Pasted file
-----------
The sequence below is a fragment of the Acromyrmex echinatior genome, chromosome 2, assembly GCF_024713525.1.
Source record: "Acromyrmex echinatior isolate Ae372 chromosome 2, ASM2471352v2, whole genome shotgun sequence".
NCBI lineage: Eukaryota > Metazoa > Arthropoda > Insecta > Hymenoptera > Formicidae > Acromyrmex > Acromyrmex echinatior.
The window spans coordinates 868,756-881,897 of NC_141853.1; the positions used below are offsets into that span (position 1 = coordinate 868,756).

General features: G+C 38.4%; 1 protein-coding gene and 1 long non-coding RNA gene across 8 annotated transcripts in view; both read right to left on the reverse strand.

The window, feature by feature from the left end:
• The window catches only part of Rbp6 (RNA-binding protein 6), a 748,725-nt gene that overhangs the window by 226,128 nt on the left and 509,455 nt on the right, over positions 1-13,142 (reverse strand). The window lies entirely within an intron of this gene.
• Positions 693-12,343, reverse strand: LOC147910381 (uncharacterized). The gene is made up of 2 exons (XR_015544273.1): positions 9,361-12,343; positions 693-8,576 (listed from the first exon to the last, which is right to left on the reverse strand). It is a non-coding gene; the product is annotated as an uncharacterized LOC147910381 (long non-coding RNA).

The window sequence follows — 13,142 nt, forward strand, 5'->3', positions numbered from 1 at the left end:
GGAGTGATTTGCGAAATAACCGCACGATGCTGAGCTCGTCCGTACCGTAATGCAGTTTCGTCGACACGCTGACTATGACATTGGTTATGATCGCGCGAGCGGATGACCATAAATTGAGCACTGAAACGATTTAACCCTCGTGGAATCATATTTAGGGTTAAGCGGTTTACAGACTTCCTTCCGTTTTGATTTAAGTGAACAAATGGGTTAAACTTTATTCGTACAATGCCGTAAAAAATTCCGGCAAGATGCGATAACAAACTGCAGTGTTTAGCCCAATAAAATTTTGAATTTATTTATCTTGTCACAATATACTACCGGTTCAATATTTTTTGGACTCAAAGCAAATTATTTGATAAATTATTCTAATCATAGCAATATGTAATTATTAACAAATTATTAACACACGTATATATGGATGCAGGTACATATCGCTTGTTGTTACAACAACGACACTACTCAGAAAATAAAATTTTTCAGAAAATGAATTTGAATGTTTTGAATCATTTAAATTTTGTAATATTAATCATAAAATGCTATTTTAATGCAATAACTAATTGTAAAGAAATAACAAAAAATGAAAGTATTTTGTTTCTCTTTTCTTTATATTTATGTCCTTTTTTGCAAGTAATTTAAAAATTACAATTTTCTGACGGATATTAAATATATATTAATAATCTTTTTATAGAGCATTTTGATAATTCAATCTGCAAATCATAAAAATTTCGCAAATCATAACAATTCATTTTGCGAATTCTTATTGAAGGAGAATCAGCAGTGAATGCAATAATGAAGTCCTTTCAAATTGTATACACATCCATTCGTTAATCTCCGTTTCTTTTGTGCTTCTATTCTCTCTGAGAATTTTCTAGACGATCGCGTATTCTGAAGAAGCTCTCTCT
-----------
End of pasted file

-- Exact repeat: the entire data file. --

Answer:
The sequence below is a fragment of the Acromyrmex echinatior genome, chromosome 2, assembly GCF_024713525.1.
Source record: "Acromyrmex echinatior isolate Ae372 chromosome 2, ASM2471352v2, whole genome shotgun sequence".
NCBI lineage: Eukaryota > Metazoa > Arthropoda > Insecta > Hymenoptera > Formicidae > Acromyrmex > Acromyrmex echinatior.
The window spans coordinates 868,756-881,897 of NC_141853.1; the positions used below are offsets into that span (position 1 = coordinate 868,756).

General features: G+C 38.4%; 1 protein-coding gene and 1 long non-coding RNA gene across 8 annotated transcripts in view; both read right to left on the reverse strand.

The window, feature by feature from the left end:
• The window catches only part of Rbp6 (RNA-binding protein 6), a 748,725-nt gene that overhangs the window by 226,128 nt on the left and 509,455 nt on the right, over positions 1-13,142 (reverse strand). The window lies entirely within an intron of this gene.
• Positions 693-12,343, reverse strand: LOC147910381 (uncharacterized). The gene is made up of 2 exons (XR_015544273.1): positions 9,361-12,343; positions 693-8,576 (listed from the first exon to the last, which is right to left on the reverse strand). It is a non-coding gene; the product is annotated as an uncharacterized LOC147910381 (long non-coding RNA).

The window sequence follows — 13,142 nt, forward strand, 5'->3', positions numbered from 1 at the left end:
GGAGTGATTTGCGAAATAACCGCACGATGCTGAGCTCGTCCGTACCGTAATGCAGTTTCGTCGACACGCTGACTATGACATTGGTTATGATCGCGCGAGCGGATGACCATAAATTGAGCACTGAAACGATTTAACCCTCGTGGAATCATATTTAGGGTTAAGCGGTTTACAGACTTCCTTCCGTTTTGATTTAAGTGAACAAATGGGTTAAACTTTATTCGTACAATGCCGTAAAAAATTCCGGCAAGATGCGATAACAAACTGCAGTGTTTAGCCCAATAAAATTTTGAATTTATTTATCTTGTCACAATATACTACCGGTTCAATATTTTTTGGACTCAAAGCAAATTATTTGATAAATTATTCTAATCATAGCAATATGTAATTATTAACAAATTATTAACACACGTATATATGGATGCAGGTACATATCGCTTGTTGTTACAACAACGACACTACTCAGAAAATAAAATTTTTCAGAAAATGAATTTGAATGTTTTGAATCATTTAAATTTTGTAATATTAATCATAAAATGCTATTTTAATGCAATAACTAATTGTAAAGAAATAACAAAAAATGAAAGTATTTTGTTTCTCTTTTCTTTATATTTATGTCCTTTTTTGCAAGTAATTTAAAAATTACAATTTTCTGACGGATATTAAATATATATTAATAATCTTTTTATAGAGCATTTTGATAATTCAATCTGCAAATCATAAAAATTTCGCAAATCATAACAATTCATTTTGCGAATTCTTATTGAAGGAGAATCAGCAGTGAATGCAATAATGAAGTCCTTTCAAATTGTATACACATCCATTCGTTAATCTCCGTTTCTTTTGTGCTTCTATTCTCTCTGAGAATTTTCTAGACGATCGCGTATTCTGAAGAAGCTCTCTCT